Prepared by The University of Iowa Center for Human Rights (UICHR)*
On December 13, 2006, the United Nations General Assembly adopted the Convention on the Rights of Persons with Disabilities (defining disability as “an evolving concept . . . that results from the interaction between persons with impairments and attitudinal and environmental barriers that hinders their full and effective participation in society on an equal basis with others”). The fundamental purpose of the Convention is to end all forms of discrimination against disabled persons by elaborating their rights and providing for their implementation. The Convention entered into force in 2008, and as of this writing boasts 155 signatories and 128 ratifying parties, each of which (including Australia, Brazil, Canada, China, the European Union, India, New Zealand, Nigeria, and Russia) have committed to develop and carry out “policies, laws, and administrative measures” to secure the rights recognized in the Convention and to abolish “laws, regulations, customs, and practices” that impede their realization. The United States, regrettably, is not among them. On December 12, 2012, the U.S. Senate, led by a Republican opposition claiming the Convention would infringe American sovereignty, voted against giving its advice and consent to the Convention’s ratification (even though the Convention was supported by George W. Bush and modeled after the 1990 Americans with Disabilities Act [ADA], which had been signed into law by George H. W. Bush). Senate Majority Leader Reid of Nevada has reportedly pledged to return the Convention to the Senate floor in the present 113th Congress. One must hope that he does and that he and his Senate colleagues will take seriously the facts of disability worldwide, including the finding of scholars that, as stated by the Office of the United Nations High Commissioner for Human Rights, “the link between disability and poverty and social exclusion is direct and strong throughout the world.”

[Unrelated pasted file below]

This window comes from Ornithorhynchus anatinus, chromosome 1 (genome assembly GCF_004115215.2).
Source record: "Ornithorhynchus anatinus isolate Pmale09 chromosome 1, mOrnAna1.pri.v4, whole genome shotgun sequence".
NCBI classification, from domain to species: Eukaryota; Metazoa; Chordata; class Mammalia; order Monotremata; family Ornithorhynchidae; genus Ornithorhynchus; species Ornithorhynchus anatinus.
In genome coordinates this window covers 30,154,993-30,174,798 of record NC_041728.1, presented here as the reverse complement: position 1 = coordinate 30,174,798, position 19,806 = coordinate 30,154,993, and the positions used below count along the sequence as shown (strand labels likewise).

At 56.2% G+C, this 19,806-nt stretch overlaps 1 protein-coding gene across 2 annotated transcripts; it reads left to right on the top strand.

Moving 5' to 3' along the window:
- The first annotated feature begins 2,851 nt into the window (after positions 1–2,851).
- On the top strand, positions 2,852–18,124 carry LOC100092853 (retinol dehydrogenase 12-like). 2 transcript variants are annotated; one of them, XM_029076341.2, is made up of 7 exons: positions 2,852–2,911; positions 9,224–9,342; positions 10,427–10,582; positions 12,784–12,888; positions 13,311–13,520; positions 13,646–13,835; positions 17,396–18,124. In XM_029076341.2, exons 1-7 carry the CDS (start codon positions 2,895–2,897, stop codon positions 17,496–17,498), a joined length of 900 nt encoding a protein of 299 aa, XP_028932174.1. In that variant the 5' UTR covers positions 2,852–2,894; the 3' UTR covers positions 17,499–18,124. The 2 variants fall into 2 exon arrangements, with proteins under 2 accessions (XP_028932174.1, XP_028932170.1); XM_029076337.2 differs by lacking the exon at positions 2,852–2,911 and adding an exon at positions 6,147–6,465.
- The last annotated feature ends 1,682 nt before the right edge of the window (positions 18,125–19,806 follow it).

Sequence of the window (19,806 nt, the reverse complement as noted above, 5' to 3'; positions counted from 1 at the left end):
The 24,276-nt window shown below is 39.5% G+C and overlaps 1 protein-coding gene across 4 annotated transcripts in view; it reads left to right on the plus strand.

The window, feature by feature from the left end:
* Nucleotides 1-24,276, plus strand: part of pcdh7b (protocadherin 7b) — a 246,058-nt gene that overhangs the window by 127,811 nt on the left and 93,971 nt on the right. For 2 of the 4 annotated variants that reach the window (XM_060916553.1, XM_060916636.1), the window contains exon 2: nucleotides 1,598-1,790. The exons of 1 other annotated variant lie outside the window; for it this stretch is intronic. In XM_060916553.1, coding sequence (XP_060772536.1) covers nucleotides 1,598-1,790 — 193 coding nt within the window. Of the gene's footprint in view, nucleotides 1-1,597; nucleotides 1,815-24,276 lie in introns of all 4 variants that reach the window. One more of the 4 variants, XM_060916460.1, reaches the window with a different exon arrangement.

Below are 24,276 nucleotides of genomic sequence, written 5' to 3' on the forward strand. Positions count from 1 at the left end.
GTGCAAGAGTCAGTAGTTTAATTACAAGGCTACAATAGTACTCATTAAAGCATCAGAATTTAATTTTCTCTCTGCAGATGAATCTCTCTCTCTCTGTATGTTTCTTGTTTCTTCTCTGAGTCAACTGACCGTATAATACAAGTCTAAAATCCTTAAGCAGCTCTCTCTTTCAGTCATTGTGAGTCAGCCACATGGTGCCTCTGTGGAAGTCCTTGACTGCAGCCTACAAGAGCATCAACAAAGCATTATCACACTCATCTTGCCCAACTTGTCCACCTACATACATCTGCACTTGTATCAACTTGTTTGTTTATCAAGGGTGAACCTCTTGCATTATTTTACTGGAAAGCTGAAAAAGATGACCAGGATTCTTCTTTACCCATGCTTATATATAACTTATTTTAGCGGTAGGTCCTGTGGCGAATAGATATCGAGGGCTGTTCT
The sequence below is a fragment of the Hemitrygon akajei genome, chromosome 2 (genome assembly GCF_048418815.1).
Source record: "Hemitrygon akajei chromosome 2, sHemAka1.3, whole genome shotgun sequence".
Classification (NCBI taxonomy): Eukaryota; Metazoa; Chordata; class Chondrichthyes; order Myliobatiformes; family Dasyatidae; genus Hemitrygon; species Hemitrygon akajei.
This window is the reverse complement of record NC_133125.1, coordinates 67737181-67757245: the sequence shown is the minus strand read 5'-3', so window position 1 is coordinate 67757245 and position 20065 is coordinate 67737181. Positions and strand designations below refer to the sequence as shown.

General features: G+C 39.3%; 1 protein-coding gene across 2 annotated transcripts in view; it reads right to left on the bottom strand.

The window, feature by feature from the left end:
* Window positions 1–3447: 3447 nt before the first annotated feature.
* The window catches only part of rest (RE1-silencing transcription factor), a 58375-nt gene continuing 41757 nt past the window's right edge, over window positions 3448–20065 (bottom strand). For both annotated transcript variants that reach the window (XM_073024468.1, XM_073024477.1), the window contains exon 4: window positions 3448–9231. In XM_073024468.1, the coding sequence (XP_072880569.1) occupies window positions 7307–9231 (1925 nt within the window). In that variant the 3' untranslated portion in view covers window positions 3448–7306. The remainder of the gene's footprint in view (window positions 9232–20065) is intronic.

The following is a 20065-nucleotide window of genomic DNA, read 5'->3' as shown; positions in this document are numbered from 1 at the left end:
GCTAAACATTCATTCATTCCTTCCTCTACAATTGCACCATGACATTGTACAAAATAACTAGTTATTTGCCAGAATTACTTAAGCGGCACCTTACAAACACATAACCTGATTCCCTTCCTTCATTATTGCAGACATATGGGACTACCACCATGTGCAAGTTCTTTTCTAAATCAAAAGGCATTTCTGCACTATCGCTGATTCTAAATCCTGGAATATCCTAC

1 — Approximate number of persons (in billions) who suffer some disability, totaling about 15% of the world’s population, the world’s largest minority; of this number, between 100 million and 190 million people 15 years and older have significant difficulties in functioning (Washington Post, 2011; World Health Organization, 2012).
6 — Percent of Indian women forcibly sterilized for being disabled, according to a 2004 study in Orissa, India, with nearly every disabled woman and girl surveyed having been beaten at home, and 25% of women with intellectual disabilities having been raped (United Nations, 2004).
20.3 — Percent of disabled Iowans who live below the poverty line ($21,954 per family of four in 2009) compared to 8.6% of Iowans without disabilities (State Data Center for Iowa 2011, United States Census Bureau, 2009).
23 — Number of U.S. states with high school graduation rate differences of 20% or more among disabled students and their classmates―the highest in Mississippi at 52%, the lowest in South Dakota at 1% (U.S. Department of Education, 2012).
24.3 — Percent of African-Americans five years of age and older who suffer a disability, compared to 24.3% of American Indians, 20.9% of Hispanics, and 18.3% of Caucasians (United States Health & Human Services, Office of Disability, 2012).